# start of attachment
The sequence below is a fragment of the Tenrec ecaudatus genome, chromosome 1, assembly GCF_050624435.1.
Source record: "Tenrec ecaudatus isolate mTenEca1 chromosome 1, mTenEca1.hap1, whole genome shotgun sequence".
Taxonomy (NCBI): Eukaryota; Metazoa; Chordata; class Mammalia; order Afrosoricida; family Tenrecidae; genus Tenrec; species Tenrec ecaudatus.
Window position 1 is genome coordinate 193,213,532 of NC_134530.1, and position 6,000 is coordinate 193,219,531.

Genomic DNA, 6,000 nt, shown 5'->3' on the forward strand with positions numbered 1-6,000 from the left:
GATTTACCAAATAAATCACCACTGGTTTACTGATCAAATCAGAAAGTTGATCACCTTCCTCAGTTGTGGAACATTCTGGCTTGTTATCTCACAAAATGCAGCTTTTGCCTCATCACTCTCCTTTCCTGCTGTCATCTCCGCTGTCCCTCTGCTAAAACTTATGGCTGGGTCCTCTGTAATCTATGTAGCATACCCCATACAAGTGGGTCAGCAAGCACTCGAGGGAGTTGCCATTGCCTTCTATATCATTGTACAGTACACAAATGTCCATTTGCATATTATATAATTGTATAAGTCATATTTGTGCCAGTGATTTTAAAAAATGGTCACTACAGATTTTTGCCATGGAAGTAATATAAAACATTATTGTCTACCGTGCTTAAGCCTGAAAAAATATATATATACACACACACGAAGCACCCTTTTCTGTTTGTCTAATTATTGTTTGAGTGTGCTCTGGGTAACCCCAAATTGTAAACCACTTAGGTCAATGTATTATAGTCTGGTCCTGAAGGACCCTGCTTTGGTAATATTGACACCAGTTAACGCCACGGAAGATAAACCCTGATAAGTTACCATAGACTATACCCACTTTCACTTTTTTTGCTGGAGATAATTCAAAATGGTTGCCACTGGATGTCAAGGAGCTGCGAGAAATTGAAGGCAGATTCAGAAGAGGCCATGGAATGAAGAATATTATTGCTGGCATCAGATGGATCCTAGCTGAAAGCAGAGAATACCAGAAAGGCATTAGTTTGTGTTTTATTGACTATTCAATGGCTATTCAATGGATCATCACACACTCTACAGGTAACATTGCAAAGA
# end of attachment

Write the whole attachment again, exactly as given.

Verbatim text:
The sequence below is a fragment of the Tenrec ecaudatus genome, chromosome 1, assembly GCF_050624435.1.
Source record: "Tenrec ecaudatus isolate mTenEca1 chromosome 1, mTenEca1.hap1, whole genome shotgun sequence".
Taxonomy (NCBI): Eukaryota; Metazoa; Chordata; class Mammalia; order Afrosoricida; family Tenrecidae; genus Tenrec; species Tenrec ecaudatus.
Window position 1 is genome coordinate 193,213,532 of NC_134530.1, and position 6,000 is coordinate 193,219,531.

Genomic DNA, 6,000 nt, shown 5'->3' on the forward strand with positions numbered 1-6,000 from the left:
GATTTACCAAATAAATCACCACTGGTTTACTGATCAAATCAGAAAGTTGATCACCTTCCTCAGTTGTGGAACATTCTGGCTTGTTATCTCACAAAATGCAGCTTTTGCCTCATCACTCTCCTTTCCTGCTGTCATCTCCGCTGTCCCTCTGCTAAAACTTATGGCTGGGTCCTCTGTAATCTATGTAGCATACCCCATACAAGTGGGTCAGCAAGCACTCGAGGGAGTTGCCATTGCCTTCTATATCATTGTACAGTACACAAATGTCCATTTGCATATTATATAATTGTATAAGTCATATTTGTGCCAGTGATTTTAAAAAATGGTCACTACAGATTTTTGCCATGGAAGTAATATAAAACATTATTGTCTACCGTGCTTAAGCCTGAAAAAATATATATATACACACACACGAAGCACCCTTTTCTGTTTGTCTAATTATTGTTTGAGTGTGCTCTGGGTAACCCCAAATTGTAAACCACTTAGGTCAATGTATTATAGTCTGGTCCTGAAGGACCCTGCTTTGGTAATATTGACACCAGTTAACGCCACGGAAGATAAACCCTGATAAGTTACCATAGACTATACCCACTTTCACTTTTTTTGCTGGAGATAATTCAAAATGGTTGCCACTGGATGTCAAGGAGCTGCGAGAAATTGAAGGCAGATTCAGAAGAGGCCATGGAATGAAGAATATTATTGCTGGCATCAGATGGATCCTAGCTGAAAGCAGAGAATACCAGAAAGGCATTAGTTTGTGTTTTATTGACTATTCAATGGCTATTCAATGGATCATCACACACTCTACAGGTAACATTGCAAAGA